A Nebraska high school is drawing the ire of the ACLU after its cheer team rejected, for a third time, a young girl with no arms and no legs. The school says she can't perform the basic cheer functions. The ACLU says she should be given a pass.
“I just think it would be fun,” 16-year-old Julia Sullivan, who gets around in a wheelchair, told the Omaha World-Herald.
But she'll have to find another way to pass the time after trying out and not making the team. That, her parents and lawyer say, is unfair.
“We would agree that there are some activities such as football where the ability to run and tackle are fundamental to the sport,” Kevin Schneider, the family's attorney, told the World-Herald. “Making reasonable accommodations and modifications for cheerleading are not fundamental in that same way.”
The parents complained to the school board about Julia's situation, asking it to step in after citing the Americans With Disabilities Act. They believe Julia should have been given special accommodations, and that her disability should have been taken into consideration during the scoring.
After deliberating behind closed doors, the board decided not to do anything.
The World-Herald explains the board's decision:
Aurora Superintendent Damon McDonald said school administrators and the school board reviewed the district's policies and criteria for the cheerleading program with its legal counsel. They also sought a second legal opinion.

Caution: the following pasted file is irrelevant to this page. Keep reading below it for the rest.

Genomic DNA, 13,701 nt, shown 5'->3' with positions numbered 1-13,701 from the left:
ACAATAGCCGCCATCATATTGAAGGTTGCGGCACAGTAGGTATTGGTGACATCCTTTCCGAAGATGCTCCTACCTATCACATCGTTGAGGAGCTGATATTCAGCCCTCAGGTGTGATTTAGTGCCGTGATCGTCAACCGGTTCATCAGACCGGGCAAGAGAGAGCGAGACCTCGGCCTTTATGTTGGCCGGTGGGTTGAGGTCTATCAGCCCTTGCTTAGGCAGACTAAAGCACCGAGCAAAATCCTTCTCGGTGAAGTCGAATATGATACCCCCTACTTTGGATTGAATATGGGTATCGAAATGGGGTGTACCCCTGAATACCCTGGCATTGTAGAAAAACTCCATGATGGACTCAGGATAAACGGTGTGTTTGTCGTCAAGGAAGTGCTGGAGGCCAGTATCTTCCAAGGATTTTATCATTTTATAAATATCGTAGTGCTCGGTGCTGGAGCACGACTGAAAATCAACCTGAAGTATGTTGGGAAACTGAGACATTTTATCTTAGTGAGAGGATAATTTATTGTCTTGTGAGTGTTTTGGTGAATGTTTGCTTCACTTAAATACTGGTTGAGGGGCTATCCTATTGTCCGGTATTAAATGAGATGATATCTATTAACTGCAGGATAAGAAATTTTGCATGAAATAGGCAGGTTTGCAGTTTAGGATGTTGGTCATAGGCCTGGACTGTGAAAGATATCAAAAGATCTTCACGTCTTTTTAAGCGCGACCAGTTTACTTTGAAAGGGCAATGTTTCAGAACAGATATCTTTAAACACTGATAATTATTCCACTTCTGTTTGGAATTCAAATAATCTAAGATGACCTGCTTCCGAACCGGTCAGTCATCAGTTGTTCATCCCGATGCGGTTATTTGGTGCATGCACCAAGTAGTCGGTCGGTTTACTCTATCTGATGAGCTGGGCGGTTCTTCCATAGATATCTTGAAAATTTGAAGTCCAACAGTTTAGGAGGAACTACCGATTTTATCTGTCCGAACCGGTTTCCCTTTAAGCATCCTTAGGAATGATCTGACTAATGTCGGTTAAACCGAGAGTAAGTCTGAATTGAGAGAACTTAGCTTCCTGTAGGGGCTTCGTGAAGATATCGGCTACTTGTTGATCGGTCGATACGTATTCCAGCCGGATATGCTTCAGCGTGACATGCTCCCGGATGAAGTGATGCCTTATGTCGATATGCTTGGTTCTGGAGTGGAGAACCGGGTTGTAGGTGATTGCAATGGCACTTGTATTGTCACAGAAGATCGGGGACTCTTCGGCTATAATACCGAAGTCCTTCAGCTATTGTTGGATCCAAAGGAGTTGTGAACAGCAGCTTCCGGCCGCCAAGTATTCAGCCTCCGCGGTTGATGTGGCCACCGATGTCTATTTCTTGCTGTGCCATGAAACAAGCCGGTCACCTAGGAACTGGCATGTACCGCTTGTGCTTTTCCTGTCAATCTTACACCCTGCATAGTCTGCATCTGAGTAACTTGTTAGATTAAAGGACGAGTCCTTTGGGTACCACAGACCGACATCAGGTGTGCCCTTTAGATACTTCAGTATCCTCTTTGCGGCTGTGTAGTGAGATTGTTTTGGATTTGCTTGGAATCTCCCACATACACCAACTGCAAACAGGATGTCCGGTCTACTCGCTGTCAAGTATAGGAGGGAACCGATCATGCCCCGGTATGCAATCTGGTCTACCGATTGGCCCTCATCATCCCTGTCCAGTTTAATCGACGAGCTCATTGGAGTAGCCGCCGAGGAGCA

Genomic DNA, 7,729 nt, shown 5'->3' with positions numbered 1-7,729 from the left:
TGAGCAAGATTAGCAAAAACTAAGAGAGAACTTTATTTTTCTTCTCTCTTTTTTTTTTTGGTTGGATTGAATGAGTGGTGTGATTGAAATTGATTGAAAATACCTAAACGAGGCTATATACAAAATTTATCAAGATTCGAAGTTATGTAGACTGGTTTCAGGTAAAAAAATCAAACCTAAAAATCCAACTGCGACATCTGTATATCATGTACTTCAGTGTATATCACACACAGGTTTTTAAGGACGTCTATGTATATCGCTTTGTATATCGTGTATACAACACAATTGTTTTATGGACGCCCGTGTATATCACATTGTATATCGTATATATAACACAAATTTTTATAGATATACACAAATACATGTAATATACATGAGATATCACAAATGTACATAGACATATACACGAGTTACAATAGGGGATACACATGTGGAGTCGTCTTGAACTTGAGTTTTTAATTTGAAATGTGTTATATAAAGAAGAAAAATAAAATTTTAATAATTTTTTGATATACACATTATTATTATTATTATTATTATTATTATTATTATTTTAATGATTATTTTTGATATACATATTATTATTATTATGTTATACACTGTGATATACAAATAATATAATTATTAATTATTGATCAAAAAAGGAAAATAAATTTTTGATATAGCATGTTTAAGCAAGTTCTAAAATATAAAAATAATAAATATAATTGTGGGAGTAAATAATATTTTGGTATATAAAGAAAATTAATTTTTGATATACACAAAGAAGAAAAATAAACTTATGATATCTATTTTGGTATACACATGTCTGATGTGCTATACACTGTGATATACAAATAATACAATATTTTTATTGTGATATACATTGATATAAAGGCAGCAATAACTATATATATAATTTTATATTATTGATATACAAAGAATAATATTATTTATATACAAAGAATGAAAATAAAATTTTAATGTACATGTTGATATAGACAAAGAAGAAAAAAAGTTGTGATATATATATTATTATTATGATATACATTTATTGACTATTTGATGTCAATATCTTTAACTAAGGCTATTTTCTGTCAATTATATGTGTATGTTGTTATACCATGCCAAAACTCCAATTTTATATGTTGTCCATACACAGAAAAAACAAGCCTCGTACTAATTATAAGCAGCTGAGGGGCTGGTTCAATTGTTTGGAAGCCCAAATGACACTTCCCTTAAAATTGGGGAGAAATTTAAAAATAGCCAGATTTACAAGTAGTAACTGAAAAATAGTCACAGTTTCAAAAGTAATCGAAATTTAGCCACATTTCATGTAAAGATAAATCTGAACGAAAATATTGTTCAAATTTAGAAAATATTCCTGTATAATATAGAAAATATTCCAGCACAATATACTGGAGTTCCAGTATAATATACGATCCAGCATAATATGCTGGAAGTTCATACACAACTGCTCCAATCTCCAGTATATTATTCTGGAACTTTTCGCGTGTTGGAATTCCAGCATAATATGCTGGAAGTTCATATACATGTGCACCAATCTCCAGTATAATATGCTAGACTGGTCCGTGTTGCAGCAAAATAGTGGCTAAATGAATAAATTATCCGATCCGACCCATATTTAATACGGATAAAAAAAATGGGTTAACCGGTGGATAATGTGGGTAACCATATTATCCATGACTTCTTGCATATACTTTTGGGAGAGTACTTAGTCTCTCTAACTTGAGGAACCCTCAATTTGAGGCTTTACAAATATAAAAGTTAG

“In both cases, they came back and said the Aurora Public Schools policies and guidelines are appropriate and legitimate for all students,” said McDonald, who took the job July 1.
The school district, he said, does not believe that there was a violation of the disabilities act and that making accommodations “would fundamentally alter the cheerleading program in the Aurora Public Schools.”
Cheerleading is not sanctioned by the state's high school athletic organization, the World-Herald reports, so it has not gotten involved in the case.
However, the ACLU has. The group has started spreading the word about Julia's case, even featuring it on one of its podcasts.
As for the family, Schneider said they have not decided the next step.
“For us, it's the basic principle,” Mike Sullivan, Julia's father, told the Herald. “Any handicapped child in Nebraska could be kept out of activities.”
And as for Julia, she has her own theory about why she didn't make the team: “They just have it in their mind that I can't do it.”
What do you think?